Jeremy Redleaf is the Co-founder at Caveday, a global community of makers that come together to do focused work built with MemberSpace. In this episode, he joins Ward to discuss how to choose the right stack to develop and grow your membership.
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Ward Sandler: Welcome, everyone. Today, I'll be talking to Jeremy Redleaf, the co-founder at Caveday, a global community of makers that come together to do deep-focused work built with MemberSpace. Jeremy, welcome to the Membership Maker podcast. We're excited to have you here!
Jeremy Redleaf: Thanks for having me. I'm team MemberSpace; I'm here!
Ward Sandler: Awesome. Choosing a platform early on is important for membership and can have a huge impact on your business development, right? So what was your experience with using Cavedays tools, and what do you recommend to our users?
Jeremy Redleaf: Yeah, well, it's, it's obviously really challenging cause you don't know what you don't know. You don't know what you're going to become and what you're going to need in a year or two years, but it's worth asking. It's worth saying, you know, okay, If we want to do this, you know, what are the impacts of these choices now? So our problem was that we started with a different business, right? So we started CaveDay in New York city. It was an in-person experience. Um, and so that's all we cared about.
We need some tools to help us, you know, help people come to our events, and over time we started doing things online, and then we started to realize, okay, well, not everyone's in the Eastern time zone, and our scheduling tool doesn't have time zone support. So, all right. Well, I guess people will just kind of convert it, but then we got more and more people all around the world as our online community grew. And we had a tool that was built for New York. So at the time, we didn't, you know, we just didn't know that. Of course, this is a really challenging decision. When we made this, we were not using the MemberSpace platform. And so I think, so I'm really into optionality, right? How can I keep as many options open as possible? How can I pick a tool that, you know, just gives me a ramp? You know, if this happened, can I still do this? If we want to change this well, you know, what will that require? And the path to getting where we need to be.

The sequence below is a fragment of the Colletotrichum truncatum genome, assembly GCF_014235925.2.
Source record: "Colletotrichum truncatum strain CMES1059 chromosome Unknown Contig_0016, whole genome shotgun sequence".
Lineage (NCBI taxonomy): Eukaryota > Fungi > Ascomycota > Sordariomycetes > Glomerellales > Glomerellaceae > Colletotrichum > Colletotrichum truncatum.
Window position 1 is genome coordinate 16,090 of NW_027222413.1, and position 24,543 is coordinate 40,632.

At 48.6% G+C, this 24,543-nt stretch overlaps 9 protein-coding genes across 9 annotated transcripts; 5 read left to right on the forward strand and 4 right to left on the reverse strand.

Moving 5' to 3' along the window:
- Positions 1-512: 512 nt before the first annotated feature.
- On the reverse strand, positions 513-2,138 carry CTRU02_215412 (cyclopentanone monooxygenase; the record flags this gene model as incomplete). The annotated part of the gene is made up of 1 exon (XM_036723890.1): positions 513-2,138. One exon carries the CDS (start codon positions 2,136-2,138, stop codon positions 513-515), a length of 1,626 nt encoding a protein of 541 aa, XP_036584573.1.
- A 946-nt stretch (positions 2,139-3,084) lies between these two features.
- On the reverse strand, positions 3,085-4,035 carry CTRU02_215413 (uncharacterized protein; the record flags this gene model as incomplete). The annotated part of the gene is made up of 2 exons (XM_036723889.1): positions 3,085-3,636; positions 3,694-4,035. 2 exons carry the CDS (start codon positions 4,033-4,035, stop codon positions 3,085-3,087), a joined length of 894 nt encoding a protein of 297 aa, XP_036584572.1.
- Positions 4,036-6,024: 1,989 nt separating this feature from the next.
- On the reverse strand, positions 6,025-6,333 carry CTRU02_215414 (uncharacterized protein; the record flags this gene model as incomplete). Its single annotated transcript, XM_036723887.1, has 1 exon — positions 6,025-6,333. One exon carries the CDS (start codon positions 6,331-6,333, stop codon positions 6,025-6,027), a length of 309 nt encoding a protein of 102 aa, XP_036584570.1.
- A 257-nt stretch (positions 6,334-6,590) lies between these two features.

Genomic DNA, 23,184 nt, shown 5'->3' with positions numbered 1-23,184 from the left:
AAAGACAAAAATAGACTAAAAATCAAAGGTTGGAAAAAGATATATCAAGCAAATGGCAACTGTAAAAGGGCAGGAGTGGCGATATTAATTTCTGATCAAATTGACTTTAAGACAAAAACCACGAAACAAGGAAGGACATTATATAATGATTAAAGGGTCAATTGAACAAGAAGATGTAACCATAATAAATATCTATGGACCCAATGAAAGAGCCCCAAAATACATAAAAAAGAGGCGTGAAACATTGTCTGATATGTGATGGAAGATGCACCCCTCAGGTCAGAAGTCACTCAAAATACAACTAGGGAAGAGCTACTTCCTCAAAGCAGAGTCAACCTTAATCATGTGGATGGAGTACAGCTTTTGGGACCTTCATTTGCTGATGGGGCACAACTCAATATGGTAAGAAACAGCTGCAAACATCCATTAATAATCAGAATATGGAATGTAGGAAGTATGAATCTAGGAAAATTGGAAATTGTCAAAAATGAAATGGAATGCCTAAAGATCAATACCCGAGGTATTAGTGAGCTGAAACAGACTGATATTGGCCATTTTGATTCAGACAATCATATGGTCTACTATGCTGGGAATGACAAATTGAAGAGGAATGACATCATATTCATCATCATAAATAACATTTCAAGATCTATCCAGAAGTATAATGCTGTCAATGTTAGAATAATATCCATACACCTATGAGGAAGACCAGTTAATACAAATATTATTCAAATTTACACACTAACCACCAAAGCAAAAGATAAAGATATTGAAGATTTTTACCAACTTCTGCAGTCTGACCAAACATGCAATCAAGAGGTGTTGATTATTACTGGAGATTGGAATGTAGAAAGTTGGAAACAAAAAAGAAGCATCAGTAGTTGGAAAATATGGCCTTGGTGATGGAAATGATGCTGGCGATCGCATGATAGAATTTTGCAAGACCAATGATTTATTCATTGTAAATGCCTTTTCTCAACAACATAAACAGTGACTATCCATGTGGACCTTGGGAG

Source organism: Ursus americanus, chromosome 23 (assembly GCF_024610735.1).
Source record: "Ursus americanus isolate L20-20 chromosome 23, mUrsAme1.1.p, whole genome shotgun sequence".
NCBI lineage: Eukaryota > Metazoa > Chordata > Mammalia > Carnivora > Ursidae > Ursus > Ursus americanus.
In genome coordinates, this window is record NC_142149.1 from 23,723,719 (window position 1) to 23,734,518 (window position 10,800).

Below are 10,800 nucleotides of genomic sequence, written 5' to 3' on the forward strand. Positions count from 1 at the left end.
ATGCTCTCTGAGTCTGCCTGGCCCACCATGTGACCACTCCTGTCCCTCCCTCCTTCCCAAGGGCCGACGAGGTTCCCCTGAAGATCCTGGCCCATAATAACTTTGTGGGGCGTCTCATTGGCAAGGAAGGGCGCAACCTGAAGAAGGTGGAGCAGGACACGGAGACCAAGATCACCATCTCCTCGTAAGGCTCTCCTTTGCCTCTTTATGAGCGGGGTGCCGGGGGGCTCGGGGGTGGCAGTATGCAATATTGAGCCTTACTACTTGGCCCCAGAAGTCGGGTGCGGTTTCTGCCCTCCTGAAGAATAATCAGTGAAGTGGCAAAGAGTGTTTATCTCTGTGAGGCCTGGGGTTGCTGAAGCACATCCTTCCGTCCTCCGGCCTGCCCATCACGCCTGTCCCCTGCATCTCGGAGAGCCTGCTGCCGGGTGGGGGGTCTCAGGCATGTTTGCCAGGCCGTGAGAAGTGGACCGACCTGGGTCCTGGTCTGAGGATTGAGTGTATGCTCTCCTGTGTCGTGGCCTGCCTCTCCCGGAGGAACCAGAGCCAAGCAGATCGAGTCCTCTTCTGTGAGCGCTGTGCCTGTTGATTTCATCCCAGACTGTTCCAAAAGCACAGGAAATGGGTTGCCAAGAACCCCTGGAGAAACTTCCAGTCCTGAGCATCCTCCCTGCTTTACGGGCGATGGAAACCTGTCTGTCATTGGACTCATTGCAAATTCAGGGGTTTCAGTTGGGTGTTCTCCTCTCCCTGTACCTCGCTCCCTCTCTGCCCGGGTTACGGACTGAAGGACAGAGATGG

Ward Sandler: Yeah. That makes a lot of sense. Were there any specifics in terms of like, either constraints or like use cases that you're like, you know what, for our business, we thought about X, Y, and Z. And that's something that, you know, maybe is generally applicable to folks or, you know, just kind of like your methodology around, how did you even consider what your constraints are or what you needed in a tool?
Jeremy Redleaf: So, we operate with the same kind of toolsets as a yoga studio. So people need to book classes, they need to be able to have membership passes, you know, cancellations, that kind of stuff. So that was all really clear, obvious; we needed to find a solution that worked for that. But the problem is that, you know, in this in 2021, there are so many off-the-shelf solutions for, you know, all sorts of different use cases, right? If you want to have a yoga studio, there are 20 options. The challenge, though, is that almost none of them that really, you know, help you grow beyond those first few features that they do really well. So, we just found that none of the solutions out there really had any kind of ramp-up to a future where we needed to have more data around our users if we wanted to host our own different tools. We wanted to start a member forum. None of these things were built in, and nor was it, or a way to kind of fake it. So, we just realized that a lot of these tools just, they do what they do really well, but they don't think about, you know, uh, what might, what might be needed a few years later. So, that's this, does that make sense?